The talk of the NBA this week was the fight that went down between the Brooklyn Nets and Boston Celtics. Right now Boston looks like a different basketball team at 8-7 heading into Thursday night’s action. Brooklyn came into their arena and pushed the Celtics around Wednesday night.First, Kris Humphries fouled Kevin Garnett in a physical manner. Rajon Rondo wasn’t a fan of the foul and decided to take matters into his own hands. Here’s Garnett’s take on the fight and what’s behind the Celtics slow start this season.Kevin Garnett joined WEEI in Boston with Mut and Merloni to discuss being knocked down by Kris Humphries, Rajon Rondo running in to defend him against, the balance between sticking up for a teammate and being thrown out of a game, not believing that the Celtics are soft and chemistry playing a factor into the Celtics’ 8-7 start.
Take us through the play and fight with Kris Humphries. Was he too physical?
“A little bit. A little bit. When you watch film on the dude, he’s always extra. I’ve seen him foul out. We watched film of the last time the last time we played in Brooklyn and he kind of gave Paul [Pierce] a similar type of foul — two hands, had something on it. Dude’s always been known to be out of control and he’s always tried to play the tough guy, or whatever, role. It was a little extra, but it comes with the territory, comes with the game. They’ve tried to add physicality to that team and I guess they’re trying to hold up to the whole Brooklyn mentality. Everybody knows that Brooklyn is known for being stern and firm and whatever, so I guess this is the new look of the Nets. It had something on it, but you either adapt or go home.”
Were you surprised when you looked up and you saw Rajon Rondo going after him?
“No, not at all. A lot of people that know Rajon know that he doesn’t like anybody messing with teammates or messing with brothers or messing with any kind of family. It’s pretty much been the code and been how it is since I’ve been here. This year’s no different from that. We have each other’s backs out there. We consider ourselves like family and like brothers. You’ve got to take care of each other. I was a bit surprised that it escalated to the point that it did, but it was just a big old pushing match at the end of the day. No punches or anything serious. It looks malicious at times. In the end it was a bunch of pulling the jersey off — pushing match, nothing more or less than that.”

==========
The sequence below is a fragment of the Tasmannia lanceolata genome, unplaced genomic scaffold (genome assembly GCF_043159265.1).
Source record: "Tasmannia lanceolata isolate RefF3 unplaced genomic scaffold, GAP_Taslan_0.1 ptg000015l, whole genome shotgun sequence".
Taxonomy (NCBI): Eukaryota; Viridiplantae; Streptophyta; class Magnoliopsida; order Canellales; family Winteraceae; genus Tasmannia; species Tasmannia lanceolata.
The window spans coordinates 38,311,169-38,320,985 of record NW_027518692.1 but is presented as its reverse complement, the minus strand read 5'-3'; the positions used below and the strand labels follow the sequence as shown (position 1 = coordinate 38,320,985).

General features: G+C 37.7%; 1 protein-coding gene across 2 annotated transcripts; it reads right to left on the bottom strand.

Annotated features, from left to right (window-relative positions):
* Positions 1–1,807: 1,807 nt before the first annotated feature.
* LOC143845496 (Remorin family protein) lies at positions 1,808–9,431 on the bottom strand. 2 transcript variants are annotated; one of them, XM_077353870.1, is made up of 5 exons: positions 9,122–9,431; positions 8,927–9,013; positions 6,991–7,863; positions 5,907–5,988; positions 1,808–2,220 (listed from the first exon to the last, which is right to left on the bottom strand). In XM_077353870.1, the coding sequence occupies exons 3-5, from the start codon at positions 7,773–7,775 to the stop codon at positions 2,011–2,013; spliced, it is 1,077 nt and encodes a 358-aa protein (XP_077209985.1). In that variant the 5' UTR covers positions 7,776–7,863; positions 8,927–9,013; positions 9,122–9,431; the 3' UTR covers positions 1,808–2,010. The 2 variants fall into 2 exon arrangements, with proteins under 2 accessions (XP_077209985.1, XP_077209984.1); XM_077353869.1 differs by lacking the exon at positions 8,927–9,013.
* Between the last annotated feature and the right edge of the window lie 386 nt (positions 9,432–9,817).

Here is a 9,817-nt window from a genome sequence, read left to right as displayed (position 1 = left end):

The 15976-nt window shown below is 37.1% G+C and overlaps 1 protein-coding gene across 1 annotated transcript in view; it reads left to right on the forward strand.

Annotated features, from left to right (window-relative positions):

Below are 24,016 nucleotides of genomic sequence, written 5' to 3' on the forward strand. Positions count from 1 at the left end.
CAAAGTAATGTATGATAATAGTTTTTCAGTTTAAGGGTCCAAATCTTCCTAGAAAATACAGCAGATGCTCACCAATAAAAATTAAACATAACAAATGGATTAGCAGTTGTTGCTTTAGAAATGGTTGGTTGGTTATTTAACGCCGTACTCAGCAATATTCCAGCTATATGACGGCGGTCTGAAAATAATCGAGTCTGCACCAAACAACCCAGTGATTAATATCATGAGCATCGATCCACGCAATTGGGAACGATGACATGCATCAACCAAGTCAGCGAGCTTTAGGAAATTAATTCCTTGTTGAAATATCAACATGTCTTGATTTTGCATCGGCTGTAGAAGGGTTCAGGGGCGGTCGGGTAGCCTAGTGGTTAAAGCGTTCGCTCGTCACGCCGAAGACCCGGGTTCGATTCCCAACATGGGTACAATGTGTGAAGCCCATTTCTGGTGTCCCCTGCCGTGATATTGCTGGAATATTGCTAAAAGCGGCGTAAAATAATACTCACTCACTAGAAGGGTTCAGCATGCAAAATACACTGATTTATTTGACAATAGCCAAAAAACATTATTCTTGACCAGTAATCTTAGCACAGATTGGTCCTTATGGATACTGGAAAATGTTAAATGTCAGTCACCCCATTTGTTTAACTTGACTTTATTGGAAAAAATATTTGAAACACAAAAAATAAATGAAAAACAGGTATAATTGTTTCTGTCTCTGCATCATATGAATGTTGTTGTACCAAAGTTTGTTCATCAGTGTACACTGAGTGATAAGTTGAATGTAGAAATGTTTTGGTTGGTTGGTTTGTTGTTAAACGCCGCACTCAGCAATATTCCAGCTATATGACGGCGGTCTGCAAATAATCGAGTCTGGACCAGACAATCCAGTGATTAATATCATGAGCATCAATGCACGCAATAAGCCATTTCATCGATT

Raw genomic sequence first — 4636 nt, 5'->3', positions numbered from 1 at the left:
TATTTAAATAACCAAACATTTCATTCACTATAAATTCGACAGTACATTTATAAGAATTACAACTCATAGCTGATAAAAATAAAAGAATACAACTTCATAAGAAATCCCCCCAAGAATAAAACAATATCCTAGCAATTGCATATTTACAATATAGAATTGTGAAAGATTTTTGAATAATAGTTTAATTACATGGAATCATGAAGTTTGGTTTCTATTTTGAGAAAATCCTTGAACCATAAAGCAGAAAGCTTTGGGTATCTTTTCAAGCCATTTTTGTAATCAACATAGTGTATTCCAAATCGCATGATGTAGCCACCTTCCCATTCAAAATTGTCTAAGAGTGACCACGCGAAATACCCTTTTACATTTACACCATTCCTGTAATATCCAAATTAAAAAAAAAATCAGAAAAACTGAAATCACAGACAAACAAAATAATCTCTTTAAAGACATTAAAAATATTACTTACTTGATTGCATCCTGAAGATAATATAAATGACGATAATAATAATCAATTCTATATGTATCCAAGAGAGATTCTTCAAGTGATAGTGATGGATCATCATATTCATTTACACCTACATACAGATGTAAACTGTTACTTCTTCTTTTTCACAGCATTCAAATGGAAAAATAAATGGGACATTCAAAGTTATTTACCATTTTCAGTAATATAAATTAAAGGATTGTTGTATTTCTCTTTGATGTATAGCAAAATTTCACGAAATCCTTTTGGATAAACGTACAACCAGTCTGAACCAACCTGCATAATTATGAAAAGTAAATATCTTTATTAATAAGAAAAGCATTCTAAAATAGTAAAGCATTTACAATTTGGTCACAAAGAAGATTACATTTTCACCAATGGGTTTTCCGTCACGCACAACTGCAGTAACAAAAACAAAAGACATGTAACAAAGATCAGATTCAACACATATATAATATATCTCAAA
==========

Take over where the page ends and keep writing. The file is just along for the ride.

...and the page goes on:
Is there a balance between defending a teammate and not getting kicked out of a game?
“You gotta understand, man, this is high volume. This is high-volume sports here. Nothing is done at a conservative effort. Everything is high-end; the control is within. You see what you see and you react. I’m sure it’s easy for you to sit in your seat and watch the tape and see what it is when you are not in that situation. It’s very similar to being on the playground somewhere and you seeing a family member, or you have a kid or something, and you see it and you react to what we call ‘Monday Quarterbacking.’ You sort of get to look at it and then respond in that situation, without this or that. There’s nothing conservative about our game. We don’t wear a lot of pads. It’s a lot of whatever it is and you gotta take with it and meet the physicality when it comes and adapt to the game and that’s what that is. This league is about eat or be eaten.”
Do you agree with Doc Rivers’ assessment that the Celtics are soft?
“I don’t really want to say that. I don’t really want to say that we are soft because as men, and where I am from, you don’t call another man soft. … But you’re right, we need to start the games with some more physicality. We gotta meet the physicality when we get to a high level. When you find yourself on the heels, you gotta meet it head on. Coach’s assessment is what it is. You can take it as criticism or he is trying to make us better. It’s your call, but like I said, each guy has to look at himself in the mirror and believe he can do better.”
How would you look at the first 15 games so far for the team?
“It’s a process man. We’re 15 games in. Are we playing the way we want to be? No. … Can we get better? Yes. Will we get better? Yes, because we don’t have a choice. Other teams are obviously playing good basketball right now. We still have four to five months to play and get better. One thing about us, since I’ve been here we’ve always been a working team. Nobody said this thing was going to be easy. Nobody said this thing was going to be simple. Nobody said that the things that were on paper were going to bond or join up as quickly as it should. In basketball and sports [in general], chemistry is one of the most underrated things that people don’t necessarily think about. That’s the situation here.”